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A stop-by-stop account of Clinton's Africa trip

During her seven-country tour, Clinton highlighted the continent's successes, stressed the work yet to be done, and strengthened US trading alliances.

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Clinton and her counterpart, Foreign Minister Ojo Maduekwe, announced a new binational commission that, among other things, will aim to improve the stability of the oil-rich Niger delta.

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The US supports Nigeria's inclusion in the Group of 20, Clinton also said, but the country first has to tackle its corruption problems, she added.


At a luncheon to honor the continent's only female president, Liberia's Ellen Johnson-Sirleaf, Clinton said, "I will admit it. It's not diplomatic, but I happen to be a fan and a friend of your president."

Thousands lined the streets to greet Clinton in the warmest reception of all her African sojourns.

Despite a seven-year civil war, Liberia has been politically and economically stable since about 2005.

But Clinton did not shy away from the work Liberia has yet to do.

"Liberian people still need jobs, electricity, housing, and education," Clinton said before a joint session of the Liberian National Legislature. "Law enforcement is still inadequate, and after years of war and lawlessness, institutions have been left crippled."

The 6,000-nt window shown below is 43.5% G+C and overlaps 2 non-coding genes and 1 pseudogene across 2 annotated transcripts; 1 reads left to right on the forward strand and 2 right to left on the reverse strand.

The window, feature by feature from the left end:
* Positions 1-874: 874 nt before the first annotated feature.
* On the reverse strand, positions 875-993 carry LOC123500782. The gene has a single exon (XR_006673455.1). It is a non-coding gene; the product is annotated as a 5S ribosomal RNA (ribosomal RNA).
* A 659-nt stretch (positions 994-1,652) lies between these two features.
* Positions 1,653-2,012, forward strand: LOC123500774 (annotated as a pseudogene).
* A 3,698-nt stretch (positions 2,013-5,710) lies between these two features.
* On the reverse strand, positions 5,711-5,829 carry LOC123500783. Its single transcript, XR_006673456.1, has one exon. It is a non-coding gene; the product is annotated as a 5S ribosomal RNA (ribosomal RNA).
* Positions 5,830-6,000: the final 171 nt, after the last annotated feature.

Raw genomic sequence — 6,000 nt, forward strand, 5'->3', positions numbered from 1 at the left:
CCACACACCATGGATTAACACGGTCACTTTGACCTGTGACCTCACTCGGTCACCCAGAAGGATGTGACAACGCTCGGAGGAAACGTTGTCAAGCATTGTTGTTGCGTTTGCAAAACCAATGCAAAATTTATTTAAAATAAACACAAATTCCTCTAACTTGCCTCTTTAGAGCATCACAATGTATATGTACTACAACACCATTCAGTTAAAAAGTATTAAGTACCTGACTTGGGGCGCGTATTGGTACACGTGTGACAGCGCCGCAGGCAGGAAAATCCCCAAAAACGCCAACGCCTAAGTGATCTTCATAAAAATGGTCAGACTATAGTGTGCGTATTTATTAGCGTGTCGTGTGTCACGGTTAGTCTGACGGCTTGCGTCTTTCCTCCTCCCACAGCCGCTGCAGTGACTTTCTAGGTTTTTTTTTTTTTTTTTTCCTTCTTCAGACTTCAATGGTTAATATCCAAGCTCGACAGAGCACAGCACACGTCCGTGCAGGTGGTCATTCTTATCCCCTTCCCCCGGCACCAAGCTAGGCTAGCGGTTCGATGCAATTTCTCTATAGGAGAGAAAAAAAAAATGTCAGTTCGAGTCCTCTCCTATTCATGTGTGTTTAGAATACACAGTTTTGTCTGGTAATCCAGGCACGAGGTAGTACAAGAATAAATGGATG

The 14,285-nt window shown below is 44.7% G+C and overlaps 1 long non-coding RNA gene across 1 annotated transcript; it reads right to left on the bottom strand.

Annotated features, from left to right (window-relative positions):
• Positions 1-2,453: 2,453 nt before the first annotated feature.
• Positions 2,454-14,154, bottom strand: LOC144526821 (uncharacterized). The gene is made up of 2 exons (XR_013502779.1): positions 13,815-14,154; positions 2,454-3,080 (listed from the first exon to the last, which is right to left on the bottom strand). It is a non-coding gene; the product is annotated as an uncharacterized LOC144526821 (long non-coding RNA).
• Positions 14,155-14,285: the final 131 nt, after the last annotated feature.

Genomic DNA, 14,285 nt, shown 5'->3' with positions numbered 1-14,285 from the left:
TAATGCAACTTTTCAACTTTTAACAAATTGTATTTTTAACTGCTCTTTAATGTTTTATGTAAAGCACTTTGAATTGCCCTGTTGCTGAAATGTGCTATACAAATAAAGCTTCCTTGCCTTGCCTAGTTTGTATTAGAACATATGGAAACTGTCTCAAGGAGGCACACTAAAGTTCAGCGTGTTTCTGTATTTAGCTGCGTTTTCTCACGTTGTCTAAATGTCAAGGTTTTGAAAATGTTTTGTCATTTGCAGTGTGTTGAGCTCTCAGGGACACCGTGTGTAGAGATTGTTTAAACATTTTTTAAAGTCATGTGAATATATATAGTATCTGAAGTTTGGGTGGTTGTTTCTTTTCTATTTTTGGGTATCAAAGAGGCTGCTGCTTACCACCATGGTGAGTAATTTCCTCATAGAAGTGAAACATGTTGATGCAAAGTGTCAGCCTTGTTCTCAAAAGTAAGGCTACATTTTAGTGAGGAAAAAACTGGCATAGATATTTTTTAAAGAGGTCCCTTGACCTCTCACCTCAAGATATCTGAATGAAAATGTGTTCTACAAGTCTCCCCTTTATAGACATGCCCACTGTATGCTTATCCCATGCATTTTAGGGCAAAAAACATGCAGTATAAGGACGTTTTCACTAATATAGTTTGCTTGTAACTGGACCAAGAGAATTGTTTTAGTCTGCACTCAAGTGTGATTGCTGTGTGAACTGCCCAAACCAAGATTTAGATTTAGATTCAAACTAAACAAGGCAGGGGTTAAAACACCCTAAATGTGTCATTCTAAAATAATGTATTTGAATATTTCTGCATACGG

She also noted the need for budgetary oversight and increased governmental transparency.

But she also said, "In just three years, there are encouraging signs of progress."

Cape Verde

That Clinton included Cape Verde, a palm-speckled archipelago and refueling stop for long-distance flights, was a surprise to many.

But it was one last opportunity for her to highlight an example of good governance in Africa, after strong critiques of corruption in many of her previous stops.

"Few places ... demonstrate the promise of Africa better than Cape Verde," Clinton said in a news conference before returning to Washington.

A look ahead

No doubt, Obama's tough-love message for Africa was repeated many a time on Clinton's trip. But what's less certain is what comes next for US involvement in Africa.

"It's one thing for Clinton to make these trips, to acknowledge the significance and importance of Africa in the world," says Kamari Clarke, chair of Yale University's Council on African Studies in New Haven, Conn. But "it will take a lot more than a visit and some handshakes to measure the viability and the extent to which this visit will lead to other, more significant changes in the region."